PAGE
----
Think about diversity training as the opportunity to identify what each of your employees does well and then encourage them to do it.  You also benefit from many different and valuable ideas and perspectives that could easily be overlooked.  Imagine the power of having bright new minds available to solve problems or develop new processes or products.

Diversity gives us greater access to the resources and brain power our employees have to offer.  There’s no mystery to it.  Just as you possess certain abilities so do other people.  Bring all those abilities together and you’ve got the foundation for building a great organization.  You might also enjoy the benefits that come from employees that get along and support each other.  What would your workplace look like if you harnessed the power of diversity?

Take care,

Guy

10 Tips to Promote Workplace Diversity

I get a lot of questions from my clients about what are some practical things they can do promote diversity and inclusion in their organizations.  We often focus on policies and procedures but there is an additional element that profoundly affects our workplace environment, our own behavior.

Think about the power you have to make your organization a welcoming and safe place.  You set the agenda and the tone that guides your entire organization just by setting an example.   Some points to consider include:

1.  Treat everyone equally without consideration for age, race, culture, physical ability, appearance, education or religious background and without setting them up for failure or ridicule.

2.  Have non-punitive policies in place to deal with conflicts that arise from people having different points of view and backgrounds.

3.  Establish and ongoing, open and respectful dialogue on diversity.

4.  Create a workplace that is a forum for people to share opinions without attacks, retribution or denigration.

5.  Practice a zero tolerance policy for any behavior that belittles people.

6.  Design a workplace that rewards people who work well with others.

7.  Discourage cliques or other exclusive groups.

8.  Build a workplace where people speak to each other respectfully and listen to other points of view.

9.  Provide ongoing training opportunities focusing on diversity and inclusion from the top down, everyone required to attend.

10.  Include diversity and inclusion in the values statement or mission of the company and, more importantly, practice behaviors that reflect your commitment to diversity.

These ten items are the building blocks of diversity and inclusion.  They are not difficult in and of themselves if you value them in your organization and practice them on a daily basis.  When leaders commit to following these principles they show their workforce that diversity is a high priority at the company, not a painful and sporadic activity they have to suffer through.

These ideas can be implemented without creating chaos in your workplace.  They simply require buy-in from leadership and ongoing training and support to build in accountability.  Think about yourself for a moment and how many of these points you practice daily.  To create a genuinely diverse workplace you and your employees will behave this way most of the time and it will eventually become your company culture.

What will you do to promote diversity in your workplace?

Take care,

Guy

When Diversity Isn’t an Issue

Workplace diversity is as positive or negative an issue as any leader or organization makes it.  Diversity can be a powerful tool to bring people together and use the talents and knowledge of your employees or it can generate fear and mistrust.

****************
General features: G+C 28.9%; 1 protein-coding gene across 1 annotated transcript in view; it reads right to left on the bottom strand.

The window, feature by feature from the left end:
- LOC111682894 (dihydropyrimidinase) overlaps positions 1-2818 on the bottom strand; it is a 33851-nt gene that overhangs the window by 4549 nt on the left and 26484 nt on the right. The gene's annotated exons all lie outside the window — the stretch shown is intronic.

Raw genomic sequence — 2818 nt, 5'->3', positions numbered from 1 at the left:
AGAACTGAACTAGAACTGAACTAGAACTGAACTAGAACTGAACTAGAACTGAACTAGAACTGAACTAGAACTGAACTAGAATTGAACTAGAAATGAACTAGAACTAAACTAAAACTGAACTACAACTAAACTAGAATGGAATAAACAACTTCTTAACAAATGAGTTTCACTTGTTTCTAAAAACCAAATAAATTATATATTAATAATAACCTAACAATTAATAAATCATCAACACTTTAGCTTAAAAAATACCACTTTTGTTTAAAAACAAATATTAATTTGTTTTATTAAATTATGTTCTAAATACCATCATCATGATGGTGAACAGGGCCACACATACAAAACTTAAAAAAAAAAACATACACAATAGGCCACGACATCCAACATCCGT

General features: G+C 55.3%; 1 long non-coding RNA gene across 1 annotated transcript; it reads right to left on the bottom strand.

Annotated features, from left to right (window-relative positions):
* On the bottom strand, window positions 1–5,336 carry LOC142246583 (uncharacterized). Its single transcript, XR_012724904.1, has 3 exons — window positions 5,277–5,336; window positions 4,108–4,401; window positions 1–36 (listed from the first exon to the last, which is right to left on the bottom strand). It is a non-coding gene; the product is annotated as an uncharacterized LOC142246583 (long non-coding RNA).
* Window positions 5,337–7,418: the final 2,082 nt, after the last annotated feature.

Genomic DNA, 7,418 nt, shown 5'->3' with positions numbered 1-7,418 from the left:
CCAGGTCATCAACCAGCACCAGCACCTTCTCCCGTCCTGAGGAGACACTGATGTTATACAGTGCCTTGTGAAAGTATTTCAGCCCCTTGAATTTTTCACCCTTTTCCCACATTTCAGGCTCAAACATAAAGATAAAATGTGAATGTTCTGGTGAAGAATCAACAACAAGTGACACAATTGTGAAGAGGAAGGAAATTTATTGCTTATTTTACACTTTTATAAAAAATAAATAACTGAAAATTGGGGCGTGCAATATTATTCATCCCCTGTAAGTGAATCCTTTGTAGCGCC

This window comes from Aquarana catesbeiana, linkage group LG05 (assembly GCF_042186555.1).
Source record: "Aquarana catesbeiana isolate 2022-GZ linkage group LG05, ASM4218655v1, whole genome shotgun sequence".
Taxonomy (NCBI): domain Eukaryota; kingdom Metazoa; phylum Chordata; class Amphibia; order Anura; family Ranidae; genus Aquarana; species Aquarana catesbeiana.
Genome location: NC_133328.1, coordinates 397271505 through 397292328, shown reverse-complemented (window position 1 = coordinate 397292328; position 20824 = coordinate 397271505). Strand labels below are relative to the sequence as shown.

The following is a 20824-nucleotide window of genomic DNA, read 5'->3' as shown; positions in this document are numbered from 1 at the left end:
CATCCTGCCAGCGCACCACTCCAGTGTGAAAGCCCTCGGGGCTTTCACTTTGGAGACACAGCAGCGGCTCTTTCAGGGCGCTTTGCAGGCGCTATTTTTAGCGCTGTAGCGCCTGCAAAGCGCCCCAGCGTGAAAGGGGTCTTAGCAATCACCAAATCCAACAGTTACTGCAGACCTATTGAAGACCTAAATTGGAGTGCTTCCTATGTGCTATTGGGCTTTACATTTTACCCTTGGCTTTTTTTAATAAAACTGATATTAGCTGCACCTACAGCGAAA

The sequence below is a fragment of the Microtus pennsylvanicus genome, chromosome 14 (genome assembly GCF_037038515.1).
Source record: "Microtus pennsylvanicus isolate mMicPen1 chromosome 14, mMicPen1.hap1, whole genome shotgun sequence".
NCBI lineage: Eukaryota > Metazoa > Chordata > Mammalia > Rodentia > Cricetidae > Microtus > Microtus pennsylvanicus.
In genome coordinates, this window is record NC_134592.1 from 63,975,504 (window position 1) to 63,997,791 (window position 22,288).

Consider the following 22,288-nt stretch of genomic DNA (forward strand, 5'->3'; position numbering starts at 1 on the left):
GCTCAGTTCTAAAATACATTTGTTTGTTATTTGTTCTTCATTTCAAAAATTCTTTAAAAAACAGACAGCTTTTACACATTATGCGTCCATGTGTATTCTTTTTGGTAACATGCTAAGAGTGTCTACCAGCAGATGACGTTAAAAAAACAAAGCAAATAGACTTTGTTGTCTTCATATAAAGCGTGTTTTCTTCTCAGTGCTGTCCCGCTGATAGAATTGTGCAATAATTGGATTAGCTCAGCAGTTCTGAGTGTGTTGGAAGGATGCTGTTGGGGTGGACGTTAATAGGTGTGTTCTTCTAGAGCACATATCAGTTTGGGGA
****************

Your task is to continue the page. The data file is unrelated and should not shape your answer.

I tend to focus on workplace behaviors that produce positive results and create productive work environments.  Let’s look at what might happen in a workplace if diversity is a negative.

  • Employees view each other as different.
  • People don’t trust each other.
  • Some people are treated differently than others.
  • New ideas may not be welcome.
  • Leadership does not reflect the workforce.
  • Differences are viewed as negative.
  • Individuality is discouraged.
  • Diversity isn’t discussed.
  • Differences are viewed as a threat.
  • Resistance to change.
  • There are exclusionary groups or cliques.

What might happen if you view diversity as a positive factor?

  • Differences are valued.
  • Less conflict because people value each other.
  • People learn about each other.
  • More trust.
  • Fewer divisions between people.
  • Leadership is diverse.
  • Greater collaboration.
  • Diversity is not an issue.

It takes so much effort to resist diversity because people just can’t be jammed into one mold.  Even organizations that consider themselves homogeneous will find a wide range of thoughts, behaviors and abilities in their workforce, they just don’t call it diversity.  By ignoring or minimizing the value of diversity they actually make it a bigger issue than it is.

When diversity isn’t an issue you free yourself up to focus on creating an even stronger workplace.  Leaders have the ability to create diverse, thriving workplaces where there is a lively exchange of ideas and perspectives and people of every description are celebrated.  What will you do to make diversity a non-issue in your workplace?

Take care,

Guy

Diversity Training: 10 Benefits of Workplace Diversity

Walk into any workplace and you’ll get a pretty good sense whether their leadership values diversity.  Better yet, visit the executive suite and see whether their leadership reflects their workforce.  I’ve talked with leaders who get bent out of shape about diversity training because they think it’s about redistributing power or opening up wounds.  I like to think of it as a way of building a stronger organization.  Here are ten benefits of workplace diversity.

  1. Employees get along better.
  2. People trust employees outside their own group.
  3. Everyone is welcome and respected.
  4. All ideas and perspectives are welcome.
  5. People’s talents are recognized.
  6. The company culture encourages positive interaction.
  7. Cross-pollination of ideas and perspectives.
  8. Leadership and employees aren’t separate.
  9. No cliques or privileged groups.
  10. Celebration of all people.

Think of what your workplace would be like if you enjoyed all ten of these benefits.  Resourceful leaders understand that having their people get along and support each other creates a much more effective organization than one filled with mistrust and strife.  How will you start enjoying the benefits of diversity in your workplace?

Take care,

Guy